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Antarctic ozone hole in 2012, the second smallest in the last 20 years, says NASA

Thursday, October 25th 2012 - 23:48 UTC
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NASA images of the ozone hole over Antarctica NASA images of the ozone hole over Antarctica

The average area covered by the Antarctic ozone hole this year was the second smallest in the last 20 years, according to data from NASA and National Oceanic and Atmospheric Administration (NOAA) satellites. Scientists attribute the change to warmer temperatures in the Antarctic lower stratosphere.

The ozone hole reached its maximum size Sept. 22, covering 8.2 million square miles (21.2 million square kilometres), or the area of the United States, Canada and Mexico combined. The average size of the 2012 ozone hole was 6.9 million square miles (17.9 million square kilometres). The Sept. 6, 2000 ozone hole was the largest on record at 11.5 million square miles (29.9 million square kilometres).

“The ozone hole mainly is caused by chlorine from human-produced chemicals, and these chlorine levels are still sizable in the Antarctic stratosphere,” said NASA atmospheric scientist Paul Newman of NASA's Goddard Space Flight Centre in Greenbelt, Md. “Natural fluctuations in weather patterns resulted in warmer stratospheric temperatures this year. These temperatures led to a smaller ozone hole.”

The ozone layer acts as Earth's natural shield against ultraviolet radiation, which can cause skin cancer. The ozone hole phenomenon began making a yearly appearance in the early 1980s. The Antarctic ozone layer likely will not return to its early 1980s state until about 2065, Newman said. The lengthy recovery is because of the long lifetimes of ozone-depleting substances in the atmosphere. Overall atmospheric ozone no longer is declining as concentrations of ozone-depleting substances decrease. The decrease is the result of an international agreement regulating the production of certain chemicals.

This year also marked a change in the concentration of ozone over the Antarctic. The minimum value of total ozone in the ozone hole was the second highest level in two decades. Total ozone, measured in Dobson Units (DU) reached 124 DU on Oct. 1. NOAA ground-based measurements at the South Pole recorded 136 DU on Oct. 5. When the ozone hole is not present, total ozone typically ranges from 240-500 DU.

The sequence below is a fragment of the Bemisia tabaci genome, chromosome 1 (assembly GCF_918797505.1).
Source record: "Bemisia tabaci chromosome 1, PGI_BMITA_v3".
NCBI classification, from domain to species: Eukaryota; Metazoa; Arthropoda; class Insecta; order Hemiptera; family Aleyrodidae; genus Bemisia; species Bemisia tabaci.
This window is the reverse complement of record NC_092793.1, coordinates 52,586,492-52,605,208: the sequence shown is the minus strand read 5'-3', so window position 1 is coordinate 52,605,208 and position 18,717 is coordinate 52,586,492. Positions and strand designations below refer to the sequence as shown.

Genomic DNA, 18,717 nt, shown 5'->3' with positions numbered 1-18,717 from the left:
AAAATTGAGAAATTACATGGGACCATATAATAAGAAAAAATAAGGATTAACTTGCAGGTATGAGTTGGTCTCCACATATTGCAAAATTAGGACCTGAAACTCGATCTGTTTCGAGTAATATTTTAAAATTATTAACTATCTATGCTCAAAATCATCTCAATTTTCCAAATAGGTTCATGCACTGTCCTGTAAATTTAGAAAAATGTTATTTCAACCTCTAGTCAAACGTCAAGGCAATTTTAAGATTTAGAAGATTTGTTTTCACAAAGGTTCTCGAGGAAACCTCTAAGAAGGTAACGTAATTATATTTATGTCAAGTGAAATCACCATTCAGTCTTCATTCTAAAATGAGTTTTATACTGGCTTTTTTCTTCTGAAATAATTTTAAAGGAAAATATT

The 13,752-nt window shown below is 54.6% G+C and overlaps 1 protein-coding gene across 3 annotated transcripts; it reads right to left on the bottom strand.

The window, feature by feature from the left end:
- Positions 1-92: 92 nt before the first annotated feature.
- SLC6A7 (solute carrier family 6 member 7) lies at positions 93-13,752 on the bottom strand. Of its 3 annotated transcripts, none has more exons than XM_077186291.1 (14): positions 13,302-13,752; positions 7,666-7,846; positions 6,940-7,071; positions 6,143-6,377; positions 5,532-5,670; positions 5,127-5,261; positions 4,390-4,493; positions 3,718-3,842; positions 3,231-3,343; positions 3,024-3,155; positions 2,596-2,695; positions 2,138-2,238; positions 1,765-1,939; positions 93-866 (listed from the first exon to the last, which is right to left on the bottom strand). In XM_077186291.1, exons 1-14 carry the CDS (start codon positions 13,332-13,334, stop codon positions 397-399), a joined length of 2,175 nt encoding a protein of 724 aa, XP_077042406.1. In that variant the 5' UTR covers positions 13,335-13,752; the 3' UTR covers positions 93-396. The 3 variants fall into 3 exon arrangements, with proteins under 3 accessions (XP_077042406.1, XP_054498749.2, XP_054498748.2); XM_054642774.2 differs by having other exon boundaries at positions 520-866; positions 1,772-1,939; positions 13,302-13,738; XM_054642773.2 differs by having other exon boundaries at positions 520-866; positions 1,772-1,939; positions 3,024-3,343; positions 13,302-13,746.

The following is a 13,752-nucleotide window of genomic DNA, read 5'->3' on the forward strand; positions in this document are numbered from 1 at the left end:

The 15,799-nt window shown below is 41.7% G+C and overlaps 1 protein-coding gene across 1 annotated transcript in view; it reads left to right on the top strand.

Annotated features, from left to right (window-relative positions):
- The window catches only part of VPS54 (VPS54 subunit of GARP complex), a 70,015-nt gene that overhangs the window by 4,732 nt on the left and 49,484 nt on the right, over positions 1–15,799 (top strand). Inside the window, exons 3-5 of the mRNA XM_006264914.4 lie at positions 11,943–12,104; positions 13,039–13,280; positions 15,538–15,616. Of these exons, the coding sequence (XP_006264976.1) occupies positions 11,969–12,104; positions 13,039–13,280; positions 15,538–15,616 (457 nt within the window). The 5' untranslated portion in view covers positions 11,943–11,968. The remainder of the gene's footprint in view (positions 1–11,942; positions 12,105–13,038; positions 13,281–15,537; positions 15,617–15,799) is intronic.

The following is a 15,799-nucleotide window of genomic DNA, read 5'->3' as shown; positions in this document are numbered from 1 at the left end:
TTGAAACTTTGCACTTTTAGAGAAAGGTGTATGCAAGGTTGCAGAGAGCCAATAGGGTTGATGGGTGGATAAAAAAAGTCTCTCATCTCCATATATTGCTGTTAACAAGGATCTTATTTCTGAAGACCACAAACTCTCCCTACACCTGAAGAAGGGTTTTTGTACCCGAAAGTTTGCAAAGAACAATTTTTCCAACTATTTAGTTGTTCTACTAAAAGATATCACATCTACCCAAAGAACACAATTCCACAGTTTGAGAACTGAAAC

This is the first year growth of the ozone hole has been observed by an ozone-monitoring instrument on the Suomi National Polar-orbiting Partnership (NPP) satellite. The instrument, called the Ozone Mapping Profiler Suite (OMPS), is based on previous instruments, such as the Total Ozone Mapping Spectrometer (TOMS) and the Solar Backscatter Ultraviolet instrument (SBUV/2). OMPS continues a satellite record dating back to the early 1970s.

In addition to observing the annual formation and extent of the ozone hole, scientists hope OMPS will help them better understand ozone destruction in the middle and upper stratosphere with its Nadir Profiler. Ozone variations in the lower stratosphere will be measured with its Limb Profiler.

“OMPS Limb looks sideways, and it can measure ozone as a function of height,” said Pawan K. Bhartia, a NASA atmospheric physicist and OMPS Limb instrument lead. “This OMPS instrument allows us to more closely see the vertical development of Antarctic ozone depletion in the lower stratosphere where the ozone hole occurs.”

NASA and NOAA have been monitoring the ozone layer on the ground and with a variety of instruments on satellites and balloons since the 1970s. Long-term ozone monitoring instruments have included TOMS, SBUV/2, Stratospheric Aerosol and Gas Experiment series of instruments, the Microwave Limb Sounder, the Ozone Monitoring Instrument, and the OMPS instrument on Suomi NPP. Suomi NPP is a bridging mission leading to the next-generation polar-orbiting environmental satellites called the Joint Polar Satellite System, will extend ozone monitoring into the 2030s.
 

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  • Santa Fe

    surprised with all the hot air coming from cfk

    Oct 26th, 2012 - 06:47 am 0
  • DennisA

    “The ozone hole mainly is caused by chlorine from human-produced chemicals, and these chlorine levels are still sizable in the Antarctic stratosphere,” said NASA atmospheric scientist Paul Newman“

    There is no empirical basis for that statement, it was shown in a lab that CFC's can attack ozone and then it was extrapolated to the Antarctic.

    ”The ozone hole phenomenon began making a yearly appearance in the early 1980s.” False, the phenomenon of a thinning of the ozone layer over Antarctica was first identified in 1956. It is a cyclical event and as shown, is temperature dependant. There are also significant levels of CFC's from natural sources, such as underground volcanos and marine plants and animals, eg sponges. These are never acknowledged and it is claimed that CFC's are man made only.

    In the spring of 1958 at the French Antarctic Observatory at Dumont d'Urville, Rigaud and Leroy [quoted in Annales Geophysicae (November, 1990)] reported atmospheric ozone levels as low as 110 DU.

    In 2009/10 BAS reported:
    “Ozone values dropped, to reach a minimum of around 125 DU (60% depletion) in late September, (Antarctic spring). The lowest daily value measured was 107 DU on October 1. This minimum value is similar to those recorded each October since the early 1990s.”

    Oct 26th, 2012 - 08:57 am 0
  • British_Kirchnerist

    #2 So we should extrapolate from that we shouldn't make the same “mistake” of taking action with climate change as we did with the ozone? Meanwhile theres a tropical storm in Manhattan!

    Oct 30th, 2012 - 02:10 pm 0
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